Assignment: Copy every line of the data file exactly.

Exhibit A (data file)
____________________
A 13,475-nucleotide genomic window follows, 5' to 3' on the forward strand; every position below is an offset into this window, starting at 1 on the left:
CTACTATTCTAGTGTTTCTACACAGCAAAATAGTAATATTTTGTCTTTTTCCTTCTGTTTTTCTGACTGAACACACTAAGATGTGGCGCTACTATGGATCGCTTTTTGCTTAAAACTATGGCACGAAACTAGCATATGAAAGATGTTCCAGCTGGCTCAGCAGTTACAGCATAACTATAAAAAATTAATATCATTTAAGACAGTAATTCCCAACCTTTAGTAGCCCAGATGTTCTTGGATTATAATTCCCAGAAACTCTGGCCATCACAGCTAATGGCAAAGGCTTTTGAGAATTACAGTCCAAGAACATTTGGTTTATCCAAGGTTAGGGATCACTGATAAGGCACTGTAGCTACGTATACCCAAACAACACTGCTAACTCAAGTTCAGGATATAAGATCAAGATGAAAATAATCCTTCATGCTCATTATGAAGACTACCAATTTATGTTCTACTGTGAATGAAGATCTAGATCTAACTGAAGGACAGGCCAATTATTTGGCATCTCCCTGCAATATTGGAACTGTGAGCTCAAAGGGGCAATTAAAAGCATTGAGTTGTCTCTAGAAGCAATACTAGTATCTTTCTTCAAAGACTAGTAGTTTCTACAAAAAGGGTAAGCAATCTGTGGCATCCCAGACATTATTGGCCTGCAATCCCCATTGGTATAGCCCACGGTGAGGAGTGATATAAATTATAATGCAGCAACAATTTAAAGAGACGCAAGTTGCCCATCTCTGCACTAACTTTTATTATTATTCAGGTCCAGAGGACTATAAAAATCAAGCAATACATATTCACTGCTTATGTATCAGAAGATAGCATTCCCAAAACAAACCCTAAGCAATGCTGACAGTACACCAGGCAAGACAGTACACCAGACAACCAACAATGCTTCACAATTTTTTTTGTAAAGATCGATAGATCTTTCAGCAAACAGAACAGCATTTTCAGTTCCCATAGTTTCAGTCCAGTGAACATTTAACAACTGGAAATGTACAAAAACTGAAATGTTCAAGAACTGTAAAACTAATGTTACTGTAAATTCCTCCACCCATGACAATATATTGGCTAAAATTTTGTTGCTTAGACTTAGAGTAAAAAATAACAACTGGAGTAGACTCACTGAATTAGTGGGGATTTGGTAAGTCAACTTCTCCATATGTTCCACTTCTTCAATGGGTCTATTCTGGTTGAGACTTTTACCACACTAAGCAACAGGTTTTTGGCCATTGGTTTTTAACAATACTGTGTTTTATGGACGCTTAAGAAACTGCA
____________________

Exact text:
A 13,475-nucleotide genomic window follows, 5' to 3' on the forward strand; every position below is an offset into this window, starting at 1 on the left:
CTACTATTCTAGTGTTTCTACACAGCAAAATAGTAATATTTTGTCTTTTTCCTTCTGTTTTTCTGACTGAACACACTAAGATGTGGCGCTACTATGGATCGCTTTTTGCTTAAAACTATGGCACGAAACTAGCATATGAAAGATGTTCCAGCTGGCTCAGCAGTTACAGCATAACTATAAAAAATTAATATCATTTAAGACAGTAATTCCCAACCTTTAGTAGCCCAGATGTTCTTGGATTATAATTCCCAGAAACTCTGGCCATCACAGCTAATGGCAAAGGCTTTTGAGAATTACAGTCCAAGAACATTTGGTTTATCCAAGGTTAGGGATCACTGATAAGGCACTGTAGCTACGTATACCCAAACAACACTGCTAACTCAAGTTCAGGATATAAGATCAAGATGAAAATAATCCTTCATGCTCATTATGAAGACTACCAATTTATGTTCTACTGTGAATGAAGATCTAGATCTAACTGAAGGACAGGCCAATTATTTGGCATCTCCCTGCAATATTGGAACTGTGAGCTCAAAGGGGCAATTAAAAGCATTGAGTTGTCTCTAGAAGCAATACTAGTATCTTTCTTCAAAGACTAGTAGTTTCTACAAAAAGGGTAAGCAATCTGTGGCATCCCAGACATTATTGGCCTGCAATCCCCATTGGTATAGCCCACGGTGAGGAGTGATATAAATTATAATGCAGCAACAATTTAAAGAGACGCAAGTTGCCCATCTCTGCACTAACTTTTATTATTATTCAGGTCCAGAGGACTATAAAAATCAAGCAATACATATTCACTGCTTATGTATCAGAAGATAGCATTCCCAAAACAAACCCTAAGCAATGCTGACAGTACACCAGGCAAGACAGTACACCAGACAACCAACAATGCTTCACAATTTTTTTTGTAAAGATCGATAGATCTTTCAGCAAACAGAACAGCATTTTCAGTTCCCATAGTTTCAGTCCAGTGAACATTTAACAACTGGAAATGTACAAAAACTGAAATGTTCAAGAACTGTAAAACTAATGTTACTGTAAATTCCTCCACCCATGACAATATATTGGCTAAAATTTTGTTGCTTAGACTTAGAGTAAAAAATAACAACTGGAGTAGACTCACTGAATTAGTGGGGATTTGGTAAGTCAACTTCTCCATATGTTCCACTTCTTCAATGGGTCTATTCTGGTTGAGACTTTTACCACACTAAGCAACAGGTTTTTGGCCATTGGTTTTTAACAATACTGTGTTTTATGGACGCTTAAGAAACTGCA